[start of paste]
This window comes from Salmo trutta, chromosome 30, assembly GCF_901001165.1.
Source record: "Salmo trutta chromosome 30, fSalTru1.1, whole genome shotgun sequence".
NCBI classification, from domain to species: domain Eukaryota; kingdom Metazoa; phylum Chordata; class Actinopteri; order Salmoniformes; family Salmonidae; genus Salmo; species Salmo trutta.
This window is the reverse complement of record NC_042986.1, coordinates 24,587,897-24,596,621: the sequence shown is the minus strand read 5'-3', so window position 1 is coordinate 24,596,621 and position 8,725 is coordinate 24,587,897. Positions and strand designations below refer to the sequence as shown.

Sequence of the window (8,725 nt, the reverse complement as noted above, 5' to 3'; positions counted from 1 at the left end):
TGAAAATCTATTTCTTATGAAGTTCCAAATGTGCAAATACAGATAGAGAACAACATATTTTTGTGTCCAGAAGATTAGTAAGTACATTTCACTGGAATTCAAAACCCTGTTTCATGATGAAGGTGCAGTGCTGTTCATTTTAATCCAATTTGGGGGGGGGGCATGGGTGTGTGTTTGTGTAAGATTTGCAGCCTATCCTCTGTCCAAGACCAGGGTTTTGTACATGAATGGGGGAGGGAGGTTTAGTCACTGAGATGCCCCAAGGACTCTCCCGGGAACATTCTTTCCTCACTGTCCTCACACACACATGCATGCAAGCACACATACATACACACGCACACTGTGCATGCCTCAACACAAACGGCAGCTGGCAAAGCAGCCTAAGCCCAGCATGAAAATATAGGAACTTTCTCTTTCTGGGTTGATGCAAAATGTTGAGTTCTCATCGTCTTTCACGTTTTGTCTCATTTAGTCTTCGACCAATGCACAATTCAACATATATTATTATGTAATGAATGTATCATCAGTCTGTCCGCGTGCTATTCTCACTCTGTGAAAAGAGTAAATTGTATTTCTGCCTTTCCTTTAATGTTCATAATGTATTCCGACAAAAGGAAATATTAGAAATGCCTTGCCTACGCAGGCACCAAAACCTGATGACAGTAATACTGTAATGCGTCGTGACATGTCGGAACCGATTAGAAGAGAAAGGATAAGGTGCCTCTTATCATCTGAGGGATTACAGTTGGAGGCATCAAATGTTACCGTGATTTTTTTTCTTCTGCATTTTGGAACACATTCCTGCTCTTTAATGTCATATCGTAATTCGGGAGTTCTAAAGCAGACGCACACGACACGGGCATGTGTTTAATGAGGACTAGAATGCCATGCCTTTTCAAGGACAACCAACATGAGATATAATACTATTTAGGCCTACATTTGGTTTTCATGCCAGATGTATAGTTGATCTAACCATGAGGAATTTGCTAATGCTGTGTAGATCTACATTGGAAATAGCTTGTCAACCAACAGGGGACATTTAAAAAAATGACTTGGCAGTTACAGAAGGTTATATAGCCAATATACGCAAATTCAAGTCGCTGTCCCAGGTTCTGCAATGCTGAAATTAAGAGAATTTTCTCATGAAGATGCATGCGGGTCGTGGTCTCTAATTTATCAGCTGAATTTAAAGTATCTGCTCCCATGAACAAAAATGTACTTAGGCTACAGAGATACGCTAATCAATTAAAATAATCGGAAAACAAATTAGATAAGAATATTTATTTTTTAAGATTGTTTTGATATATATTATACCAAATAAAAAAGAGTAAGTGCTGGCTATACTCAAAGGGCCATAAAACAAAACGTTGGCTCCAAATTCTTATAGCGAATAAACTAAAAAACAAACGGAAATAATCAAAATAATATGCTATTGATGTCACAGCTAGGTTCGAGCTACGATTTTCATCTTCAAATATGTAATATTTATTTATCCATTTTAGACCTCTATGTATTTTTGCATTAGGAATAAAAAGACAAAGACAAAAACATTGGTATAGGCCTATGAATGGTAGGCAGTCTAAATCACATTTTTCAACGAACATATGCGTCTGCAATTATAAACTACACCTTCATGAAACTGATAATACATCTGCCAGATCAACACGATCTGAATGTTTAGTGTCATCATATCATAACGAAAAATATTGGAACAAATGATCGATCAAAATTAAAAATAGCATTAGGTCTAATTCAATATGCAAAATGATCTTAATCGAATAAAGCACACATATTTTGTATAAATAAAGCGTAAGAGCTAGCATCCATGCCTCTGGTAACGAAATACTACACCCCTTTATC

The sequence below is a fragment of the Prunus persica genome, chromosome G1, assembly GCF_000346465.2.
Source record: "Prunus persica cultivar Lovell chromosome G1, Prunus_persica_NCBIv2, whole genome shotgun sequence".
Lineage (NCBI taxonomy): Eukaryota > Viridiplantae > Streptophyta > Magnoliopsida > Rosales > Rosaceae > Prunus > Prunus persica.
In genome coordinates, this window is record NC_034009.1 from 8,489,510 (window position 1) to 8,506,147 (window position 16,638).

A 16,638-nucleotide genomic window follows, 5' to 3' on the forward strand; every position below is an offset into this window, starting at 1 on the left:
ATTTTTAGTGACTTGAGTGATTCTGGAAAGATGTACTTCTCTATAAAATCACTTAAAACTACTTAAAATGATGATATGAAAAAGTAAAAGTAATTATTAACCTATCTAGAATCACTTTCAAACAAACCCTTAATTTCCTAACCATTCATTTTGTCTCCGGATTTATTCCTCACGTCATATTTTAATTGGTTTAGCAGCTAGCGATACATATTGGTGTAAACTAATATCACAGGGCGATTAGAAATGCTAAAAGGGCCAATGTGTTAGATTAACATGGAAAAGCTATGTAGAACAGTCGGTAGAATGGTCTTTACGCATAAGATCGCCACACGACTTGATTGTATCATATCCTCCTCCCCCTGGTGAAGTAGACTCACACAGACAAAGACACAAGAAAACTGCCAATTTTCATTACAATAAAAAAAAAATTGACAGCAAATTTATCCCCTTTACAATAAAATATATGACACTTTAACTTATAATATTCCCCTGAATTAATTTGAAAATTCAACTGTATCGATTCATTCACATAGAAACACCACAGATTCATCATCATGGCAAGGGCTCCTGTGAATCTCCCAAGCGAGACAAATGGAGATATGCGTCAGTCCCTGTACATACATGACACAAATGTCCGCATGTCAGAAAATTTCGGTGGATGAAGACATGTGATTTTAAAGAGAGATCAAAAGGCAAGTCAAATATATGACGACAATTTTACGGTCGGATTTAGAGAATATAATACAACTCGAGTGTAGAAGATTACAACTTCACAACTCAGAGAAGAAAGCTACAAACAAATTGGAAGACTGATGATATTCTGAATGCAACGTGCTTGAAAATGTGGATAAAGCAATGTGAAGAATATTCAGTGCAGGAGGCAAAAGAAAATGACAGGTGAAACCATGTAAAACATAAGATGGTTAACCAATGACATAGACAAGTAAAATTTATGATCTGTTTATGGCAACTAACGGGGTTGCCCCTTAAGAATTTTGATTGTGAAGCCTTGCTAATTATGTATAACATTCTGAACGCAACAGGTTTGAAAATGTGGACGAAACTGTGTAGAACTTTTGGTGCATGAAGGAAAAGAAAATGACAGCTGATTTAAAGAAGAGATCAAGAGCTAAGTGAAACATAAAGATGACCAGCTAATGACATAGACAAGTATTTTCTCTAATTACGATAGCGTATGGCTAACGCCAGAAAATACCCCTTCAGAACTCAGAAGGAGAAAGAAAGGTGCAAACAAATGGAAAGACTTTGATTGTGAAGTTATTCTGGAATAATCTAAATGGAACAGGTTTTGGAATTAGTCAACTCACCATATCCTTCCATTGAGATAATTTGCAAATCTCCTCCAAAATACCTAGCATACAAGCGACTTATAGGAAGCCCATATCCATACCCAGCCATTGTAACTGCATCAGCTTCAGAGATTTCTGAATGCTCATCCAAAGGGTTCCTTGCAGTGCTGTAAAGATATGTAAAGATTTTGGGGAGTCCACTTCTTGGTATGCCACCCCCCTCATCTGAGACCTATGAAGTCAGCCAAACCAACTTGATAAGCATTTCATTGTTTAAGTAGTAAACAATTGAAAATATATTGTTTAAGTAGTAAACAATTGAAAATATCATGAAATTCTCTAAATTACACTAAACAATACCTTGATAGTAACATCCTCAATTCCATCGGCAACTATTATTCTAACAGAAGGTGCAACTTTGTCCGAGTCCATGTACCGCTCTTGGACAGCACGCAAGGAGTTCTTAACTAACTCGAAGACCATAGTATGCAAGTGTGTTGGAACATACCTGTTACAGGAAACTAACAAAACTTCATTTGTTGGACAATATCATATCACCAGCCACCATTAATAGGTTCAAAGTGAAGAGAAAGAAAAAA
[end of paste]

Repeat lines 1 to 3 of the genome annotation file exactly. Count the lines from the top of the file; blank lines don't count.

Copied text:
This window comes from Salmo trutta, chromosome 30, assembly GCF_901001165.1.
Source record: "Salmo trutta chromosome 30, fSalTru1.1, whole genome shotgun sequence".
NCBI classification, from domain to species: domain Eukaryota; kingdom Metazoa; phylum Chordata; class Actinopteri; order Salmoniformes; family Salmonidae; genus Salmo; species Salmo trutta.